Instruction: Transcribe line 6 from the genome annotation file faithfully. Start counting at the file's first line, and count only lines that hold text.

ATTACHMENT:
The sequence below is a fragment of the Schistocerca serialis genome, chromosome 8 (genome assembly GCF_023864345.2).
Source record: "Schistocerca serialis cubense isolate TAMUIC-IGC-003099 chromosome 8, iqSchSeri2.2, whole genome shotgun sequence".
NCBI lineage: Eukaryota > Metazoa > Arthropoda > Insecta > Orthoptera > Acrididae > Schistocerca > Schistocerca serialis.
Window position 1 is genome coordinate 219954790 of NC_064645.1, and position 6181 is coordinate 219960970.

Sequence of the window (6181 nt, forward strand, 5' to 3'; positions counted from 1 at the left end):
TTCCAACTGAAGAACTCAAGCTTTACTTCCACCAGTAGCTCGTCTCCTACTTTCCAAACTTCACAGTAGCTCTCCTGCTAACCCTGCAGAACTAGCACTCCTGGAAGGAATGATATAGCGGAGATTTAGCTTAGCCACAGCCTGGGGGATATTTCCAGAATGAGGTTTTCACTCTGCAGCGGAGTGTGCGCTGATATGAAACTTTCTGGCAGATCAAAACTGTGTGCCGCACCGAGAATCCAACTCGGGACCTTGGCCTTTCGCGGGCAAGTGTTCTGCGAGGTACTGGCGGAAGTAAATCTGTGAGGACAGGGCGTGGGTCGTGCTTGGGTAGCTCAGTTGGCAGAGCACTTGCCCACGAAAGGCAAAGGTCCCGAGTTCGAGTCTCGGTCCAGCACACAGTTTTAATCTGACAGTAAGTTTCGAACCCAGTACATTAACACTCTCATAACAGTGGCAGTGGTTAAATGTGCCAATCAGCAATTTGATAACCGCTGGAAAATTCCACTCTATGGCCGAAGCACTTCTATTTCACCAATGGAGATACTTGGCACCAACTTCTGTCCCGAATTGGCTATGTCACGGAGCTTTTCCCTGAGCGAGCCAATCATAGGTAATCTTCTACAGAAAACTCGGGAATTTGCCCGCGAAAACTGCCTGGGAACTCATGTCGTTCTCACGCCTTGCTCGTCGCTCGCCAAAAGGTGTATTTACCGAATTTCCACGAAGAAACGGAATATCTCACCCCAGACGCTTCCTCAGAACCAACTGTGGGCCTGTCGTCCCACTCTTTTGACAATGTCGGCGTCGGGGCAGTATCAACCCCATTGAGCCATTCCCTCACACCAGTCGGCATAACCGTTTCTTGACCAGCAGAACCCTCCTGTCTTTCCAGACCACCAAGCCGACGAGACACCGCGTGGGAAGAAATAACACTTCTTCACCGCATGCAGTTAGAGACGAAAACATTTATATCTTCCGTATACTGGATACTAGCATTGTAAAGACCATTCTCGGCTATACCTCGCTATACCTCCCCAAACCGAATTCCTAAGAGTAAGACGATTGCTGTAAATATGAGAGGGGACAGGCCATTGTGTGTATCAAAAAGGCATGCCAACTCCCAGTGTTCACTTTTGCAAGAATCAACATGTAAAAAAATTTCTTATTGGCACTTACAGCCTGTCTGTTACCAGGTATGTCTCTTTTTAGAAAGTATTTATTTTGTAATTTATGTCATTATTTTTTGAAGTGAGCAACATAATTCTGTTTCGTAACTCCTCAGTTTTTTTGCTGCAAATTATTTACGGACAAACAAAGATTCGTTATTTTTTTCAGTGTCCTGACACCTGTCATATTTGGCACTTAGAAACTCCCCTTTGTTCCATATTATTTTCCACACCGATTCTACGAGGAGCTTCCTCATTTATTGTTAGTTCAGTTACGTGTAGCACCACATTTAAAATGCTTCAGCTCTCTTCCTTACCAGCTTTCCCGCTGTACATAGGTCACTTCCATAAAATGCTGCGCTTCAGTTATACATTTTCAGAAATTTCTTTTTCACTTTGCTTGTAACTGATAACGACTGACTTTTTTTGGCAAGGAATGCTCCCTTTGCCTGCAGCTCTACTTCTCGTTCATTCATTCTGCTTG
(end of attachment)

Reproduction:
TTCCAACTGAAGAACTCAAGCTTTACTTCCACCAGTAGCTCGTCTCCTACTTTCCAAACTTCACAGTAGCTCTCCTGCTAACCCTGCAGAACTAGCACTCCTGGAAGGAATGATATAGCGGAGATTTAGCTTAGCCACAGCCTGGGGGATATTTCCAGAATGAGGTTTTCACTCTGCAGCGGAGTGTGCGCTGATATGAAACTTTCTGGCAGATCAAAACTGTGTGCCGCACCGAGAATCCAACTCGGGACCTTGGCCTTTCGCGGGCAAGTGTTCTGCGAGGTACTGGCGGAAGTAAATCTGTGAGGACAGGGCGTGGGTCGTGCTTGGGTAGCTCAGTTGGCAGAGCACTTGCCCACGAAAGGCAAAGGTCCCGAGTTCGAGTCTCGGTCCAGCACACAGTTTTAATCTGACAGTAAGTTTCGAACCCAGTACATTAACACTCTCATAACAGTGGCAGTGGTTAAATGTGCCAATCAGCAATTTGATAACCGCTGGAAAATTCCACTCTATGGCCGAAGCACTTCTATTTCACCAATGGAGATACTTGGCACCAACTTCTGTCCCGAATTGGCTATGTCACGGAGCTTTTCCCTGAGCGAGCCAATCATAGGTAATCTTCTACAGAAAACTCGGGAATTTGCCCGCGAAAACTGCCTGGGAACTCATGTCGTTCTCACGCCTTGCTCGTCGCTCGCCAAAAGGTGTATTTACCGAATTTCCACGAAGAAACGGAATATCTCACCCCAGACGCTTCCTCAGAACCAACTGTGGGCCTGTCGTCCCACTCTTTTGACAATGTCGGCGTCGGGGCAGTATCAACCCCATTGAGCCATTCCCTCACACCAGTCGGCATAACCGTTTCTTGACCAGCAGAACCCTCCTGTCTTTCCAGACCACCAAGCCGACGAGACACCGCGTGGGAAGAAATAACACTTCTTCACCGCATGCAGTTAGAGACGAAAACATTTATATCTTCCGTATACTGGATACTAGCATTGTAAAGACCATTCTCGGCTATACCTCGCTATACCTCCCCAAACCGAATTCCTAAGAGTAAGACGATTGCTGTAAATATGAGAGGGGACAGGCCATTGTGTGTATCAAAAAGGCATGCCAACTCCCAGTGTTCACTTTTGCAAGAATCAACATGTAAAAAAATTTCTTATTGGCACTTACAGCCTGTCTGTTACCAGGTATGTCTCTTTTTAGAAAGTATTTATTTTGTAATTTATGTCATTATTTTTTGAAGTGAGCAACATAATTCTGTTTCGTAACTCCTCAGTTTTTTTGCTGCAAATTATTTACGGACAAACAAAGATTCGTTATTTTTTTCAGTGTCCTGACACCTGTCATATTTGGCACTTAGAAACTCCCCTTTGTTCCATATTATTTTCCACACCGATTCTACGAGGAGCTTCCTCATTTATTGTTAGTTCAGTTACGTGTAGCACCACATTTAAAATGCTTCAGCTCTCTTCCTTACCAGCTTTCCCGCTGTACATAGGTCACTTCCATAAAATGCTGCGCTTCAGTTATACATTTTCAGAAATTTCTTTTTCACTTTGCTTGTAACTGATAACGACTGACTTTTTTTGGCAAGGAATGCTCCCTTTGCCTGCAGCTCTACTTCTCGTTCATTCATTCTGCTTG